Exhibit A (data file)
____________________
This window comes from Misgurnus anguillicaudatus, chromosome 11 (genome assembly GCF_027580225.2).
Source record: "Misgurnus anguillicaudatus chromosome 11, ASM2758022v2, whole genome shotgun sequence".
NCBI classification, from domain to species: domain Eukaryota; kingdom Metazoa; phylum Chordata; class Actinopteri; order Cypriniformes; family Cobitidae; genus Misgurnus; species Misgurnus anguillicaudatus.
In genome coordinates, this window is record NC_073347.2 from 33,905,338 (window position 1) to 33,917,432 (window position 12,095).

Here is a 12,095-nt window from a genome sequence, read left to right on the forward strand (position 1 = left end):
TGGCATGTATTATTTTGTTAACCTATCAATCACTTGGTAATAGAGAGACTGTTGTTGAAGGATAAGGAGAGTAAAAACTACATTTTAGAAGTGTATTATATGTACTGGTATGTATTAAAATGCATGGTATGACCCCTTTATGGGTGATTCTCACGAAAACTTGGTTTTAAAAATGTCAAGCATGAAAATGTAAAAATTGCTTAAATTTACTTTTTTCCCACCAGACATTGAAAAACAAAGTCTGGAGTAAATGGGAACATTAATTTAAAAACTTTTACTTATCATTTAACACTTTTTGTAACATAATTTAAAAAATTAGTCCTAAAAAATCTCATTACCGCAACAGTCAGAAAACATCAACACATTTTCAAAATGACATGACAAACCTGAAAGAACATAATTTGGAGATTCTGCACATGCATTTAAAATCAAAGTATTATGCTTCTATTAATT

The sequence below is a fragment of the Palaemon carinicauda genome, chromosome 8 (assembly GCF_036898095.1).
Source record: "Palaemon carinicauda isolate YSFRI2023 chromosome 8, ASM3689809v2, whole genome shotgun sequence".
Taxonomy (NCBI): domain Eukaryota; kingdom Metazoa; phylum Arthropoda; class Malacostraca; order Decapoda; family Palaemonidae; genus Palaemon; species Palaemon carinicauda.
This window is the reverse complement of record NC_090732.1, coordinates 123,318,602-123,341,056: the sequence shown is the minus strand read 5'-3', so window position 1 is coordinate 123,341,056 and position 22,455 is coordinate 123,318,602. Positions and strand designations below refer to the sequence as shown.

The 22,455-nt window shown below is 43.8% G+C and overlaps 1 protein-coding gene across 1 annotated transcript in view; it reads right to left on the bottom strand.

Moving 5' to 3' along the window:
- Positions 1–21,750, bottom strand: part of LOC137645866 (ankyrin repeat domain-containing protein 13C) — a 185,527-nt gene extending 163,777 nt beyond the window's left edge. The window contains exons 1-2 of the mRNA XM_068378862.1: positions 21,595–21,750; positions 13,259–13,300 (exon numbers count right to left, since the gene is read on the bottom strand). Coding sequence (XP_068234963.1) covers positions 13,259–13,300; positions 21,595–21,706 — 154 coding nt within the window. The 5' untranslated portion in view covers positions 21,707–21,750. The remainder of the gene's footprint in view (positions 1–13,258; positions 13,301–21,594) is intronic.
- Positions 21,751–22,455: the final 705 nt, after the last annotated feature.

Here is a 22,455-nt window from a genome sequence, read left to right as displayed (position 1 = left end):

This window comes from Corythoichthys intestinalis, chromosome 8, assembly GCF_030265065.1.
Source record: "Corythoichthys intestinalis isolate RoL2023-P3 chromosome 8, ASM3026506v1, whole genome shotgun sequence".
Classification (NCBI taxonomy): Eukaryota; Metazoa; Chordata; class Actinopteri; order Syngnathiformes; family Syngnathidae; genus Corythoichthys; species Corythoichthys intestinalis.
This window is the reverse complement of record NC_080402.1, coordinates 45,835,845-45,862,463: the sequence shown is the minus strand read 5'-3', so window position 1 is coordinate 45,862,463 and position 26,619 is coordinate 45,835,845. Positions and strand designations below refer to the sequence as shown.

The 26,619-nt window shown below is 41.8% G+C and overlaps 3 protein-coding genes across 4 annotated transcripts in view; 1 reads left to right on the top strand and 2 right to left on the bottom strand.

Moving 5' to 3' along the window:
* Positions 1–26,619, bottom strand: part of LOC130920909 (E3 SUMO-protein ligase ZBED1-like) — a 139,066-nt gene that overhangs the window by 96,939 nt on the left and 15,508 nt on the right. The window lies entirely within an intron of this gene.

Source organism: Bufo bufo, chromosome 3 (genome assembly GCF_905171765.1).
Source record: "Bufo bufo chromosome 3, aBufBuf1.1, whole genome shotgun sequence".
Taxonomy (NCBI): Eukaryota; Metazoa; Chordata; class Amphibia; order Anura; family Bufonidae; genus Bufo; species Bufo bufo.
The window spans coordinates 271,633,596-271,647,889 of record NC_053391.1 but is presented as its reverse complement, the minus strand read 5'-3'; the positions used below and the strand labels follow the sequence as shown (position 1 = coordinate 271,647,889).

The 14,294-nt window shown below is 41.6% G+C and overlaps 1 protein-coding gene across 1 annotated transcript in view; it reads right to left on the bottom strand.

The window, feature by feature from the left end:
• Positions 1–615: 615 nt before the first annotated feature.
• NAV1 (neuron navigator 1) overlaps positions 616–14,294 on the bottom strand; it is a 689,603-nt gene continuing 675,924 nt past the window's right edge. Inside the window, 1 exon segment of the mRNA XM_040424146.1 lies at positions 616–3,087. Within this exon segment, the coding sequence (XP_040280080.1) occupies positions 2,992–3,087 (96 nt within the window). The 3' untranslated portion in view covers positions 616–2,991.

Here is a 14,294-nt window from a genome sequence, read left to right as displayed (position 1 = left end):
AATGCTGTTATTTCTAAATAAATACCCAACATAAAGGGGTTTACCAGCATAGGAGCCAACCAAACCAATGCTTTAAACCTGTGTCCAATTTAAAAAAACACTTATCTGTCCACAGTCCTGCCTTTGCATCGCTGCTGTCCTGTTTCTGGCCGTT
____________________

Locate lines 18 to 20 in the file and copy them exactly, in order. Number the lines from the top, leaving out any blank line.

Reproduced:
Classification (NCBI taxonomy): Eukaryota; Metazoa; Chordata; class Actinopteri; order Syngnathiformes; family Syngnathidae; genus Corythoichthys; species Corythoichthys intestinalis.
This window is the reverse complement of record NC_080402.1, coordinates 45,835,845-45,862,463: the sequence shown is the minus strand read 5'-3', so window position 1 is coordinate 45,862,463 and position 26,619 is coordinate 45,835,845. Positions and strand designations below refer to the sequence as shown.

The 26,619-nt window shown below is 41.8% G+C and overlaps 3 protein-coding genes across 4 annotated transcripts in view; 1 reads left to right on the top strand and 2 right to left on the bottom strand.